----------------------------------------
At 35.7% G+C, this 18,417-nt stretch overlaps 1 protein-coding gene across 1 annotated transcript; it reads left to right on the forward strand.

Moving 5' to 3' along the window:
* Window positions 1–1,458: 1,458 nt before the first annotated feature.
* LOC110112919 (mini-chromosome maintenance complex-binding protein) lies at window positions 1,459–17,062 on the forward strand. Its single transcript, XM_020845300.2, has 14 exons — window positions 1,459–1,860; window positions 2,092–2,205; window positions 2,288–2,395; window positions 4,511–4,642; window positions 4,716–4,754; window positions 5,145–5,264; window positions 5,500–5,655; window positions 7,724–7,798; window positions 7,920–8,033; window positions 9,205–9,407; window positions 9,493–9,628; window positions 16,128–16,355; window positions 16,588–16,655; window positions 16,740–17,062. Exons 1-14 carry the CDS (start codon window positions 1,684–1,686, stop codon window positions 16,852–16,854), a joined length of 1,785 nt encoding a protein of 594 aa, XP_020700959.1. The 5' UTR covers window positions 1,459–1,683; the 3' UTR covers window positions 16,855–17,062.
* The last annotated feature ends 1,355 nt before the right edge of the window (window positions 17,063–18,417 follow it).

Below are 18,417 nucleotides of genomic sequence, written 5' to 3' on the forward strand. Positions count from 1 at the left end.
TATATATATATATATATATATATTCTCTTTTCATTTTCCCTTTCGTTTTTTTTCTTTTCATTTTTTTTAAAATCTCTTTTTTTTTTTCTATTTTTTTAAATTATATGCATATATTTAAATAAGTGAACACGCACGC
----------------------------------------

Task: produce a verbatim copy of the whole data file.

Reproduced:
At 35.7% G+C, this 18,417-nt stretch overlaps 1 protein-coding gene across 1 annotated transcript; it reads left to right on the forward strand.

Moving 5' to 3' along the window:
* Window positions 1–1,458: 1,458 nt before the first annotated feature.
* LOC110112919 (mini-chromosome maintenance complex-binding protein) lies at window positions 1,459–17,062 on the forward strand. Its single transcript, XM_020845300.2, has 14 exons — window positions 1,459–1,860; window positions 2,092–2,205; window positions 2,288–2,395; window positions 4,511–4,642; window positions 4,716–4,754; window positions 5,145–5,264; window positions 5,500–5,655; window positions 7,724–7,798; window positions 7,920–8,033; window positions 9,205–9,407; window positions 9,493–9,628; window positions 16,128–16,355; window positions 16,588–16,655; window positions 16,740–17,062. Exons 1-14 carry the CDS (start codon window positions 1,684–1,686, stop codon window positions 16,852–16,854), a joined length of 1,785 nt encoding a protein of 594 aa, XP_020700959.1. The 5' UTR covers window positions 1,459–1,683; the 3' UTR covers window positions 16,855–17,062.
* The last annotated feature ends 1,355 nt before the right edge of the window (window positions 17,063–18,417 follow it).

Below are 18,417 nucleotides of genomic sequence, written 5' to 3' on the forward strand. Positions count from 1 at the left end.
TATATATATATATATATATATATTCTCTTTTCATTTTCCCTTTCGTTTTTTTTCTTTTCATTTTTTTTAAAATCTCTTTTTTTTTTTCTATTTTTTTAAATTATATGCATATATTTAAATAAGTGAACACGCACGC